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Brat-Style Triumph Thruxton 1200 Is a Custom Jaw-Dropper With Abundant Retro Charm
This thing might actually trick a regular Joe with little knowledge of motorcycles into thinking that it’s a classic machine from a bygone era.

Brat-Style Triumph Thruxton 1200 Is a Custom Jaw-Dropper With Abundant Retro Charm

Custom Triumph Thruxton 1200Custom Triumph Thruxton 1200Custom Triumph Thruxton 1200Custom Triumph Thruxton 1200Custom Triumph Thruxton 1200Custom Triumph Thruxton 1200Custom Triumph Thruxton 1200Custom Triumph Thruxton 1200Custom Triumph Thruxton 1200Custom Triumph Thruxton 1200
Kingston Custom’s Dirk Oehlerking is best known for his wild art deco-inspired builds revolving around Beemers, the most notable of which is the R 18-based “Spirit of Passion.” In fact, this fascinating exploit went a lot further than your regular one-off affair, as the German craftsman had collaborated directly with BMW to develop a total of 18 limited-edition copies.

Dirk’s fascination with motorized beasts on two wheels goes all the way back to his early childhood, and he jokingly claims that he must’ve been “born with a mixture of oil and gasoline in his blood.” When the eighties rolled around, the guy entered his first motocross race on a borrowed Yamaha and kicked it straight out of the ballpark!

Even though he was competing against more experienced riders, Oehlerking managed to secure a 1st place finish, to everyone’s surprise. The following years saw him earning north of 230 trophies and awards, but annihilating his opponents on dirt tracks wasn’t the only thing this fellow would excel at. Dirk was quickly learning the ropes with metalworking techniques, and his focus began shifting from MX competitions to a professional career.

The lad went on to pursue an array of full-time employment opportunities in his chosen line of work, including a vacancy at a prestigious limousine builder based in Hamburg. However, the ultimate goal was to eventually make a living out of motorcycle customization – a vision that would later materialize in the form of Kingston Custom.

A full decade has passed since Dirk’s garage opened its doors for the very first time, and the hype surrounding his work continues to grow with each project he unveils. What we’re about to admire is a stunning brat-style Triumph Thruxton built by Kingston’s solo mastermind a few years back. Not only does this specimen manage to look absolutely thrilling, but it also retains all the functionality of its stock counterpart.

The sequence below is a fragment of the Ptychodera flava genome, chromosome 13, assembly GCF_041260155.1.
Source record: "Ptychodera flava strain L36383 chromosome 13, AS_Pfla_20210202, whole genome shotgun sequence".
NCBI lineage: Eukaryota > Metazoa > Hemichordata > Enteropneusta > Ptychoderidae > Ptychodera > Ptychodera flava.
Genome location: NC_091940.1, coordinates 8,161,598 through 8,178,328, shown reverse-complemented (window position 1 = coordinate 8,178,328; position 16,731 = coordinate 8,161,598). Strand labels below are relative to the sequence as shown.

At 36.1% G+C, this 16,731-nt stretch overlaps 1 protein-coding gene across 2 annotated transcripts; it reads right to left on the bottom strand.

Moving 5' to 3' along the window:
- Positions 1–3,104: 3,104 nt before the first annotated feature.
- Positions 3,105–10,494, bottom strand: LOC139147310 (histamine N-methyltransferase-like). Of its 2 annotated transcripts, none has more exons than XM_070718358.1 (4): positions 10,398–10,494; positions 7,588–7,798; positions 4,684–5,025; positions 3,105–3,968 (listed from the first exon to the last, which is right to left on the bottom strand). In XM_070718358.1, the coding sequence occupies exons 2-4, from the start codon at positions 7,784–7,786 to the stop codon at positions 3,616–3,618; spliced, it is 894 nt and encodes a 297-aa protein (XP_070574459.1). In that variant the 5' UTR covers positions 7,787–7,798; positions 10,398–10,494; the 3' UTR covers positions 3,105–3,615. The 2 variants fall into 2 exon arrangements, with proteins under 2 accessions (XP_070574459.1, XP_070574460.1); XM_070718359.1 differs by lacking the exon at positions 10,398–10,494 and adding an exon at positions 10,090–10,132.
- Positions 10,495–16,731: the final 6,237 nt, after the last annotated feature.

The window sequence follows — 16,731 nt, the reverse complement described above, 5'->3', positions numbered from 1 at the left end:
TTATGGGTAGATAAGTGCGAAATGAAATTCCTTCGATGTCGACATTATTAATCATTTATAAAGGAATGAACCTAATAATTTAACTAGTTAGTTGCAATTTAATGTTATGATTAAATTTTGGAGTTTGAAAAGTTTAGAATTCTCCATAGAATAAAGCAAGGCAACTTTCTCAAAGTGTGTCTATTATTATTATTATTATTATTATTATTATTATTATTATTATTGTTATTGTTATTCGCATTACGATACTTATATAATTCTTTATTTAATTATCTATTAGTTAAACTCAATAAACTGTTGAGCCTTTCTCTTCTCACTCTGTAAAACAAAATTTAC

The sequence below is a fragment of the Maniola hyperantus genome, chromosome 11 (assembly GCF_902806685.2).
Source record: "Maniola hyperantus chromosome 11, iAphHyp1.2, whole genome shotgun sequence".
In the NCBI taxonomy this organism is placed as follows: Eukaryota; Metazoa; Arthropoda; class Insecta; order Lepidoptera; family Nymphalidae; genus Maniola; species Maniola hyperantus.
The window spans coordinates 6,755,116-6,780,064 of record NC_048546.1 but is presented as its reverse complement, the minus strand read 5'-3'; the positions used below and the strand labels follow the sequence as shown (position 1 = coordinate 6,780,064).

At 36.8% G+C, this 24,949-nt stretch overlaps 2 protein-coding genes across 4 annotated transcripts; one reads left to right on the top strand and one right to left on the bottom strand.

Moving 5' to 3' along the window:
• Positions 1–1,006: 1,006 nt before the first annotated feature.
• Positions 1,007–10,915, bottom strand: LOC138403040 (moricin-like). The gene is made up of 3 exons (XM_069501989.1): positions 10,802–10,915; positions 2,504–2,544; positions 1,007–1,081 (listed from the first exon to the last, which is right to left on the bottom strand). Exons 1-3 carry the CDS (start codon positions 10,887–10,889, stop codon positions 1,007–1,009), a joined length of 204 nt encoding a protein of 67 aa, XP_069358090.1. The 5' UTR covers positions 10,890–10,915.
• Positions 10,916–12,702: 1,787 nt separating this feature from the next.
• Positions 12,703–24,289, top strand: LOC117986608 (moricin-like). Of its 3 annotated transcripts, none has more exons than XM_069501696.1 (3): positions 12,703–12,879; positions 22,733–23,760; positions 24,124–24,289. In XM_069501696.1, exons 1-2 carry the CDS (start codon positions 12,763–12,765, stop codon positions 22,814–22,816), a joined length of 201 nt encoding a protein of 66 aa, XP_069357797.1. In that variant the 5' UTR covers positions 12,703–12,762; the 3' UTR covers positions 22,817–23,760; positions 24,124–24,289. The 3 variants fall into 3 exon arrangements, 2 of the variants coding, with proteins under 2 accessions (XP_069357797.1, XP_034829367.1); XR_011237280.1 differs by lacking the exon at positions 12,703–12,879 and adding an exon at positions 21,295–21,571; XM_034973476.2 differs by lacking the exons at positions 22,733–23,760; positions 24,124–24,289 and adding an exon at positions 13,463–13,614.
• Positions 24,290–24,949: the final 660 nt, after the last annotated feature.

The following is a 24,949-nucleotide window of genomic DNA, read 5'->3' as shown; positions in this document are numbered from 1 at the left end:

After he’d dismantled the Thruxton 1200, Dirk Oehlerking kicked things off by nickel-plating its double cradle framework to add some visual bling. Then, he proceeded to repaint the OEM fuel chamber in a two-tone color scheme, which is topped with white pinstripes and Kingston Custom graphics on either side. Towards the rear end, you’ll spot a bespoke saddle wrapped in Alcantara upholstery, as well as a new fender and one snazzy LED taillight.

Underneath the fresh seat, we see a handmade electronics box where the donor’s stock side covers and airbox had once sat. The original battery was promptly replaced with a smaller lithium-ion alternative that’s mated to a simplified wiring harness. With these items in place, Oehlerking turned his attention to the bike’s twin-cylinder powerplant.

Keeping things nice and simple, he fitted the liquid-cooled 1,200cc engine with dual retro-style air filters and a unique two-into-two exhaust system built to his specification by Hattech. The seamless pipework was manufactured using stainless steel, and it terminates in a pair of reverse megaphone mufflers.

Additionally, Dirk had the ECU remapped in order to suit the aforementioned mods, thus concluding the powertrain adjustments. In terms of suspension upgrades, the Thruxton’s 41 mm (1.6-inch) Kayaba forks were beefed up with higher-spec internals, while its factory shock absorbers have been deleted in favor of premium YSS hardware. The whole ordeal rolls on 18-inch Excel hoops, whose rims are clad in Shinko 270 Super Classic rubber.

Up in the cockpit area, one may notice an ABM top clamp, aftermarket instrumentation, and a custom-made handlebar, which sports LSL grips and Motogadget bar-end blinkers. For the finishing touches, Kingston’s moto surgeon added a classy headlight at the front, along with new foot pegs and a drilled sprocket cover toward the rear end.

 
 
 
 
 

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